ARMB meetings are open to the public. Minutes of past meetings and meeting agendas can be found on the Dept. of Revenue’s website at www.revenue.state.ak.us/treasury/ARMB/meetings.asp If you have questions, call Judy Hall, ARMB liaison, at (907) 465-3749.

Alaska Retirement Management


(ARMB) Meetings

September 24-26, 2008

Princess Hotel, Fairbanks,

December 3-5, 2008 Anchorage


Moving This Summer?

2008 Legislative Session—

Two Retirement-related Bills Pass

HB 13

Pension Obligation Bonds

SB 125

PERS Cost-Share

Passed House on April 26, 2007, and Senate on April 3, 2008. Transmitted to Governor May 2, 2008, and signed into law on May 22, 2008.

Passed Senate on May 4, 2007, and House on May 12, 2007. Reported out of House-Senate Conference Committee. Sent to Governor on March 21, 2008, and signed into law on April 8, 2008.

Authorizes government employers to issue pension obligation bonds to help reduce unfunded liability.

Creates cost-share plan for PERS

(like TRS) that has same contribution rate for all participating employers.

You can fi nd more detailed information on these bills, including the full text and latest status, at

www.legis.state.ak.us/basis/start.asp, the “Bill Action and Status Inquiry System” (BASIS) page on the Alaska Legislature’s website. You can also go to the Division’s home page, www.state.ak.us/drb, and click on the “Legislation” link under “Of Interest.” This will take you to a listing of bills under consideration or bills that have passed, back to the year 2000. If you do not have access to the Internet, contact your local Legislative Information Offi ce (LIO). You can reach the Juneau LIO at (907) 465-4648.


he Second Session of the 25th Alaska Legislature


a few hours early on Sunday, April 13, 2008. It was the fi rst session mandated to last just 90 days. House Bill (HB) 13 (Pension Obligation Bonds) and Senate Bill (SB) 125 (PERS Cost-Share) were passed by the legislature and signed into law by Governor Palin. The table below lists HB 13 and SB 125 with their latest status and a summary:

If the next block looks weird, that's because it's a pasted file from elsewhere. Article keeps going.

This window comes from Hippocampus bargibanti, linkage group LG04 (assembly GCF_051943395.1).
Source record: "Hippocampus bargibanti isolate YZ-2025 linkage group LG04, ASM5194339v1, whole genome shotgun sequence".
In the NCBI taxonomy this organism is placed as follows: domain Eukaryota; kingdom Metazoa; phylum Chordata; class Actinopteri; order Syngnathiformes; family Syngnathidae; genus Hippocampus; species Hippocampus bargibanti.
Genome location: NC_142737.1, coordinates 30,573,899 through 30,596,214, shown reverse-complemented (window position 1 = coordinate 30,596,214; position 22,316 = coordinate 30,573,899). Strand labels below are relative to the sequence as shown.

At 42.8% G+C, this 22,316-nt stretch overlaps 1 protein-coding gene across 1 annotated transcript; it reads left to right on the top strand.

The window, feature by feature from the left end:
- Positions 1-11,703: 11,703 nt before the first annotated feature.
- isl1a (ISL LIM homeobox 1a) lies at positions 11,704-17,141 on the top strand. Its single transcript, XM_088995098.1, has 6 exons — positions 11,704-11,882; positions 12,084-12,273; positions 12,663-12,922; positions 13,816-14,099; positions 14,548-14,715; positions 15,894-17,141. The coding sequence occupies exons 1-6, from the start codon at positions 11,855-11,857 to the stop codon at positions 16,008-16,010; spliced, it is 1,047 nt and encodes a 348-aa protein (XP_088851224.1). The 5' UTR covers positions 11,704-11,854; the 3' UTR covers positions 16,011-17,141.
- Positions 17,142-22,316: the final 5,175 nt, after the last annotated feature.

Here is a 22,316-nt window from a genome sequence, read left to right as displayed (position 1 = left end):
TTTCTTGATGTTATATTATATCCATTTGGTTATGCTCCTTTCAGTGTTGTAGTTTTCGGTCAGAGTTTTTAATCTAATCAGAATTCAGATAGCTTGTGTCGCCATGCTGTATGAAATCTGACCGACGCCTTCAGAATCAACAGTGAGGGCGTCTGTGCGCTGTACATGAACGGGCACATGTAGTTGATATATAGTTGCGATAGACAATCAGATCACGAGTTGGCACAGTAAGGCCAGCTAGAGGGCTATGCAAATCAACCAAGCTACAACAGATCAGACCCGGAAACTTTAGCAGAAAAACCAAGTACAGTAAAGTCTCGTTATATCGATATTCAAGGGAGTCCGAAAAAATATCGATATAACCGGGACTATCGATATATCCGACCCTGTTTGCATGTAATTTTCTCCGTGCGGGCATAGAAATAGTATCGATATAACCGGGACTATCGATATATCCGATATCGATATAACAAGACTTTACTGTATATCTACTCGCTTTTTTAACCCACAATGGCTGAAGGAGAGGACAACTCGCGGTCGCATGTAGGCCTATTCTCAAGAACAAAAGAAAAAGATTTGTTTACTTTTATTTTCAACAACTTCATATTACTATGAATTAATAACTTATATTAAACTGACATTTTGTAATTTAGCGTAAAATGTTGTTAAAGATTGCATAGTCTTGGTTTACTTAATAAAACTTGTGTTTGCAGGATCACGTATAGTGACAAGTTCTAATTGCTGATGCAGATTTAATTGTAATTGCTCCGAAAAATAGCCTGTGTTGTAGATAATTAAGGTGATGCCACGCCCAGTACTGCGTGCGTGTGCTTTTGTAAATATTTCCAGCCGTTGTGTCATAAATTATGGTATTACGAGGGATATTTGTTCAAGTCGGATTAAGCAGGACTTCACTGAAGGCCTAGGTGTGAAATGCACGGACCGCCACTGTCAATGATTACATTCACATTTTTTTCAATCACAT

If you are moving and you are a TRS retireeor you are no longer working in the TRS, you must notify the Teachers’ Retirement System (TRS), preferably in writing, of your change of address as soon as possible. You may send your address change via fax to (907) 465-3363 or by mail to: Alaska Division of Retirement & Benefi ts, PO Box 110203, Juneau, Alaska 99811-0203. You must include your signature and your Retirement Identifi cation Number (RIN), or at least the last

four digits of your Social Security number, in all correspondence.

New this year—in most cases, we can now accept address changes over the telephone. However, we cannot accept changes via email or over the Internet.

If you are an active TRS member who needs to change your address, please contact your human resource or personnel offi ce.


Your TRS Benefi t May Affect Your Social Security Benefi t


any factors go into

determining your Social Security

eligibility and benefi ts. The information in this article comes from Social Security publications explaining how a retirement benefi t that you receive from the TRS may reduce any Social Security benefi ts for which you may be qualifi ed.

As a TRS member in the State of Alaska, you do not pay Social Security taxes and thus do not earn Social Security benefi ts. However, you might have earned Social Security credit with other employment. Your Social Security benefi t is calculated on the highest 35 years of salaries in which you

contributed to Social Security. The calculation is an average of those 35 years. Salary years where you did not

contribute to Social Security are not

taken into account in this calculation, regardless of whether those years were higher than others when you did contribute to Social Security.

If your Social Security benefi t amount looks low, Social Security will normally give your benefi t a monetary boost. However, if you had years of high salaries in Alaska, where you made no contributions to Social Security, Social Security will take that into account and will most likely not increase your benefi t, and may even reduce it. This is because you contributed to an alternate plan, and will receive a pension that is separate from any Social Security benefi t.

Government Pension Offset